When Words Hurt – Kenyan University Students Get Lessons in Sensitivity
Photo: Anthony Kaminju/IRIN
|Insensitive language creates stigma|
MASENO – Young people have always been adept at creating witty ways to describe everyday life, but the language they use can be hurtful to people living with HIV; western Kenya’s Maseno University is now helping its students to stop using insensitive, stigmatizing language.
“When you hear people make jokes about HIV, without caring about anybody in the group who might be living with it, it makes you feel out of place and withdraw yourself to isolation. Somebody is killing you without knowing it,” said William Kisia*, 22, an HIV-positive student.
“These young people might be using these words – not necessarily to create stigma amongst their colleagues, but to ease communication amongst themselves – but then stigma is created in the process, without the originators of these kinds of words knowing it,” said Dr Maurine Olel, coordinator of the AIDS Control Unit at Maseno University.
“We are working with student clubs, student leaders and other partners to ensure that students are … sensitive to their colleagues who might be living with HIV,” he added. “When you create stigma, other efforts geared towards fighting HIV become hard to implement.”
Some of the slang terms in the Kiswahili language, commonly used by university students to refer to HIV, include: “mdudu”, a word for a small creepy-crawly; “huyu jamaa anatuacha”, which says, “this guy is leaving us”; “ogopa”, meaning fear, a word used by young men to describe HIV-positive women; “huyo jamaa amekanyaga live wire”, or “that guy stepped on a live wire”, a euphemism for someone who had unprotected sex and contracted HIV.
“The person you are telling about another person living with HIV, using that kind of language, might also be positive, and you could be hurting them without knowing it. We need to desist from using such demeaning language to describe others,” said Evelyn Wanderi, who participated in a recent workshop on stigmatizing language.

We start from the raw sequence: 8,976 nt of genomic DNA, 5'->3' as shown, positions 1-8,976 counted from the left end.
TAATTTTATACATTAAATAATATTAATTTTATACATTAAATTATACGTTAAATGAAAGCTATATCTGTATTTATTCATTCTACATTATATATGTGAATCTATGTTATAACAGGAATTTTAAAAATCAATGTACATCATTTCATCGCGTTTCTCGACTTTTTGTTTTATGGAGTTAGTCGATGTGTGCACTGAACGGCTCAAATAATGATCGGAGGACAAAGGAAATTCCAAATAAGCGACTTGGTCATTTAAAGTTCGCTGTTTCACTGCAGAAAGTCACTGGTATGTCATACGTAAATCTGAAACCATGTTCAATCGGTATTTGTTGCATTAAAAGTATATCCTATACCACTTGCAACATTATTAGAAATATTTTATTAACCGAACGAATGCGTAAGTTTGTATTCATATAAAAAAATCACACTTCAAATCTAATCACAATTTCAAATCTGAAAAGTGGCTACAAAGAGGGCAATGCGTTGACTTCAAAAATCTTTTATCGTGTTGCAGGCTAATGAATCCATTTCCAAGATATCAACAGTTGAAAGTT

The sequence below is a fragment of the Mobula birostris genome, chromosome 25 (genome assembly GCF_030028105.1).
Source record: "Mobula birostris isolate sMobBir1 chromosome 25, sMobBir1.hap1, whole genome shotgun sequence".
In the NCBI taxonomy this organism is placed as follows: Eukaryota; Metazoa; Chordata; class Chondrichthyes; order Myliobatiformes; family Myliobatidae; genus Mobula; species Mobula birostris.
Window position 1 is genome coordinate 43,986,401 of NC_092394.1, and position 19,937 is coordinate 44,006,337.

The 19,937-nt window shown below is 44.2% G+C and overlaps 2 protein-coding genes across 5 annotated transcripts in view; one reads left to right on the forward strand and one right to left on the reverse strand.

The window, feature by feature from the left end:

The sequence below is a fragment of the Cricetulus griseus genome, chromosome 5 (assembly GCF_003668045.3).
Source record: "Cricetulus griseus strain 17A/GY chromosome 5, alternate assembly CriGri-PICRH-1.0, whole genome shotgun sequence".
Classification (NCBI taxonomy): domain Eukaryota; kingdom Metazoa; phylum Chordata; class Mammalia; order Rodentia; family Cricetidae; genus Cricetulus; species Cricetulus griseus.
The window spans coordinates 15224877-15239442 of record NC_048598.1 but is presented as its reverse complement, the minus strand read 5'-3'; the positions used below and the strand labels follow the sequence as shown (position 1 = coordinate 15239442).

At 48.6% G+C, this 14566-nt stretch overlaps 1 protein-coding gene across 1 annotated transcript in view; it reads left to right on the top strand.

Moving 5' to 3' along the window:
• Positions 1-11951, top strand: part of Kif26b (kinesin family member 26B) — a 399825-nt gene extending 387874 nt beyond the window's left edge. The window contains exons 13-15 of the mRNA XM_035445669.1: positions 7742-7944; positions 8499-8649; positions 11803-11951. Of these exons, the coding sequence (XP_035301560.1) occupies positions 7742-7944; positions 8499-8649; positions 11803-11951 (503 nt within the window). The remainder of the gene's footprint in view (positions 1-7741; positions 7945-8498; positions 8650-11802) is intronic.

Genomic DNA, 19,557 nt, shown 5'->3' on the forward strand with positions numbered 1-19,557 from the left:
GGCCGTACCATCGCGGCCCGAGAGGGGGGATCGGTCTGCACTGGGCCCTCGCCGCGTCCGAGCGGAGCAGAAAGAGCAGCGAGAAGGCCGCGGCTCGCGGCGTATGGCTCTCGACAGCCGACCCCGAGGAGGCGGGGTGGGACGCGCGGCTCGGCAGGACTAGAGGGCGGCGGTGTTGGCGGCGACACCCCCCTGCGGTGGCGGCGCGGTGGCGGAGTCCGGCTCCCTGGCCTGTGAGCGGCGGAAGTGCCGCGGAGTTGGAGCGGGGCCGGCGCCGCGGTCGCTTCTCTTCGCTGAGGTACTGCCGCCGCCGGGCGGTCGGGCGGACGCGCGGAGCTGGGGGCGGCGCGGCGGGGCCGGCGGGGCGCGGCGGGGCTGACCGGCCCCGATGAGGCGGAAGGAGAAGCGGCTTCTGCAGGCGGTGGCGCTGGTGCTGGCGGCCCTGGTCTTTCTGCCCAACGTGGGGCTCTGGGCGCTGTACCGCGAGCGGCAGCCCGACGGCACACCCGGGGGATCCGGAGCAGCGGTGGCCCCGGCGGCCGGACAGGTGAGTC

“Imagine being positive, and you hear somebody make a joke that somebody with HIV is a walking corpse; it kills you emotionally and physically – it kills your spirit,” she said. “Those who know their status and are willing to speak out will never do so, and those who do not know their status will keep away from finding out their status – this is the surest way to lose the battle against HIV.”
|Mind your language – a short guide to HIV/AIDS slang|
|Mind your language – a guide to HIV/AIDS slang|
|Scrutinize! An in-your-face HIV prevention campaign|
Rosemary Wambui, a psychologist and counsellor at the university’s AIDS Control Unit, noted that “Students are generally aware of HIV, but it is important to fight stigma … and what it is that causes it, including the language, because it leads to silence and denial, which are big hindrances to the fight against HIV.”
The Ministry of Health and the Commission for Higher Education have partnered with I Choose Life Africa, an NGO working in HIV management and control among university students, in a programme that has trained around 4,000 HIV peer educators. Several universities, including Maseno, now also have compulsory HIV courses that all students must take as a prerequisite to graduation.